How Process Mining Eliminates the Automation of Faulty Processes
Digital transformation is taking place in businesses all around the world. And one of its major aspects lie in RPA or Robotic Process Automation.
RPA provides you with the means for automating simple processes in the daily life of your company. Thanks to so-called “bots”, you can save your employees' time which can be spent on more important, higher priority activities.
Bots are software applications you can deploy into your infrastructure and run them for the tasks that were previously human-driven. A good deal of vendors already provide user-friendly solutions for businesses to deploy such bots, based on your needs.
Before you dive into RPA, be sure to run a thorough analysis
Here comes one serious poke on the shoulder, though. At first sight, it might seem to be a great idea to deploy RPA on all the processes in your company end-to-end.
However a reality check is needed. Not all processes can be automated. Before jumping the gun, you should see which processes are ready for automation, which can be improved, or – and this happens often - you might come to the conclusion that some of the processes are not even suitable for automation.
Therefore you should very carefully think about that before starting the RPA initiative.
How do you know which ones to automate? Even though it is possible to run an RPA project without having a clear picture of the processes, it's usually better to understand them first – where the bottlenecks, deviations, unusual transactions, reworks are present, where human decision-making is needed, and so forth.
With process mining, you'll get a precise data-backed picture of your processes as they are running end-to-end. Instead of using old-fashioned and imprecise methods of employee interviews, the latest technology of process mining solutions will come in handy.
Now, what parameters should you be looking at when considering RPA?
Deciding where to deploy RPA
We've put together a list of questions you should ask before launching an RPA initiative in your company. If at any stage the answer is NO, either consider improving the process before deploying RPA or scratch it out completely as a no-go for automation.
Does it make sense to automate this process?
Think twice whether the process should be automated. And don't guesstimate, always calculate. After getting the results from process mining, you might notice a potential problem somewhere along the way.
For instance, you'll speed up the process of filing invoices into the system. But think about the next step of approval. Once the filing time reduces to tenfold, the authorizing person may get overwhelmed with the pile of invoices and become a new bottleneck. Think about these potential pitfalls in all your RPA candidates.
Is the process standardized?
It's beneficial if a process is standardized, meaning it always follows the same path and steps. Standardization of a process leads to higher efficiency and consistent results. If your automation candidate is not standardized, either don't automate or adjust it. This also applies to cases when the potentially automated process has a vague start or end point.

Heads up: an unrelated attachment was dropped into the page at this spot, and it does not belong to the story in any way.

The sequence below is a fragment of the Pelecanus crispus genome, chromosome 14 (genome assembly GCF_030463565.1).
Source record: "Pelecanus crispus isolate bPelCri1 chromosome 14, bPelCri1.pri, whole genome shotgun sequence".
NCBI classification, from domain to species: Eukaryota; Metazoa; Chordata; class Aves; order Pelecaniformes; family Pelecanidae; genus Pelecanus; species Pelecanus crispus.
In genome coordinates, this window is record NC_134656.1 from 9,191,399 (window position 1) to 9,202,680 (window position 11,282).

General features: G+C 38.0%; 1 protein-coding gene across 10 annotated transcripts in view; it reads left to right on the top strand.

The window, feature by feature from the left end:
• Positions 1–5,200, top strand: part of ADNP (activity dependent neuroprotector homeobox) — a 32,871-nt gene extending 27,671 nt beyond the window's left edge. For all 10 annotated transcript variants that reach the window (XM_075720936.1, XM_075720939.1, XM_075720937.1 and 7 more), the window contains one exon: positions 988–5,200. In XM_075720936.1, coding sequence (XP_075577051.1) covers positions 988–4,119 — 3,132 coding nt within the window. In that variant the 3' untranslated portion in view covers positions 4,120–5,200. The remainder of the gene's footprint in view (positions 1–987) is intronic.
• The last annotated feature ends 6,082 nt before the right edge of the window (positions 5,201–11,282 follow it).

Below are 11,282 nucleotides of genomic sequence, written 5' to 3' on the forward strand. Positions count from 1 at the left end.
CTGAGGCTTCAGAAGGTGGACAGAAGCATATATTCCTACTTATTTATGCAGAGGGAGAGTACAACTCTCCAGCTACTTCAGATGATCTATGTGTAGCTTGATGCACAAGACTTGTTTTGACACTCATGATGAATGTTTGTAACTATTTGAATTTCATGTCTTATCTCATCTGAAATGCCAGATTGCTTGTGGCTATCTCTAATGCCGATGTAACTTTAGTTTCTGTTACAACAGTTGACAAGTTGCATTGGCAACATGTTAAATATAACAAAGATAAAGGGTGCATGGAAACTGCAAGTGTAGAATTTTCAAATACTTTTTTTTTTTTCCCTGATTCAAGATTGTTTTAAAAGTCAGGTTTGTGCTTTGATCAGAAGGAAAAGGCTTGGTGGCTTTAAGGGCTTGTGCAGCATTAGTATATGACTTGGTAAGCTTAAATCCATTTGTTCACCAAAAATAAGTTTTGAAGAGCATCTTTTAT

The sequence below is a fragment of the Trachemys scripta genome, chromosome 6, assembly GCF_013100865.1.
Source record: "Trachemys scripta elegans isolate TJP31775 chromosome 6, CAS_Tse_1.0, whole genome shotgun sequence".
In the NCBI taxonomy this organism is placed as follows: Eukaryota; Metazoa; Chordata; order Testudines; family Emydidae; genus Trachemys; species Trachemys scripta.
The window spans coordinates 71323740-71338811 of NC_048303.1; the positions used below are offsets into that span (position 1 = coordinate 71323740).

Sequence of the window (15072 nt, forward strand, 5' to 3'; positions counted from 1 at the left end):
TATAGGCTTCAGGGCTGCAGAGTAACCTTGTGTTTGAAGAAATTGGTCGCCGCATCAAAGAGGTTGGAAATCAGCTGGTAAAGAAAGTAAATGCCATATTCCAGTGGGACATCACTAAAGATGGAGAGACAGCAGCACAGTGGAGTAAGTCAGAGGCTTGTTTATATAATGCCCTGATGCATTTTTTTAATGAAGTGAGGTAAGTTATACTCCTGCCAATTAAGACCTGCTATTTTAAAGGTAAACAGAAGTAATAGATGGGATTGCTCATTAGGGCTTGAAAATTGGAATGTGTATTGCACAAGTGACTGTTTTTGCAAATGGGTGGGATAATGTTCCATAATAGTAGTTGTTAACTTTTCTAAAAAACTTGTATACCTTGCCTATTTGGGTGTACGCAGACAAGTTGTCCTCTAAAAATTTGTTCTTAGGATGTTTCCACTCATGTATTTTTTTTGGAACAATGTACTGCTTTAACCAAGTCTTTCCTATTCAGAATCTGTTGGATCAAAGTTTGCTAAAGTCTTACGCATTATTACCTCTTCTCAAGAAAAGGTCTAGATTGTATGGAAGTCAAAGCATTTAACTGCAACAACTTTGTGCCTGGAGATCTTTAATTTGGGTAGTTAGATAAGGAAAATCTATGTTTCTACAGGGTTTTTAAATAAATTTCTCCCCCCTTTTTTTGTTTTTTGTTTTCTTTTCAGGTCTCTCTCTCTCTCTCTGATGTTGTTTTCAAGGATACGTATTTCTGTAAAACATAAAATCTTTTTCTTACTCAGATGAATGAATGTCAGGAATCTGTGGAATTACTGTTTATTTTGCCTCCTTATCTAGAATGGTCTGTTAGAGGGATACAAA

Does the process occur in high volume?
If you had only twenty invoices per month to file into the system, would it make sense to involve robots? Surely not. The costs of deploying a bot would highly exceed the effects. Even a human worker would do the work much faster while the robot is being deployed. That's why RPA provides the best ROI for processes that occur in your organization in high volume.
Does the process run without any human decision-making?
Bots can do just so much in terms of decisions. As a software application, they are programmed to make simple “yes/no” decisions and follow an “if-then” path. For example, a bot can decide whether your customer has an issue with hardware or software, based on the filled-in field in a support ticket they submitted. Yet, the bot won't be able to solve the customer's problem. Still, the truth is that RPA bots are becoming more and more intelligent, and in the future will be able to make better decisions.
Run a simulation before going live and monitor the bots
Before launching your bot into the production, you might want to test it and check whether it takes all the paths it has been programmed to. For such cases, a simulation run is a way to go.
Once deployed into the system, you should think about monitoring your bot. Why? The process might have slightly changed over time and you’ll need to know. What if a new format of the invoice has been accepted in the process? Or, a new hardware type was added to the CRM ticketing system?
There's nothing worse than investing time, effort and money into an RPA initiative which fails from the beginning. In addition, as robots perform their tasks much faster and on a larger scale, the demand on your IT infrastructure is significant.
Automating a poorly functioning process is not only inefficient, but it might also result in slower performance of your systems or employees.
That's why you should always analyze your processes with process mining tools. Such a process audit will provide you with the right candidates for automation. It will also tell you which ones to optimize first and get them ready for your RPA initiative. In addition, Minit process mining can identify which areas to automate.
Do you know how transparent the processes in your company are, and which of them are automation-ready? If not, approach your operations manager to find out.
Still not sure how to choose the right processes to automate? Let us help!
11. 06. 2019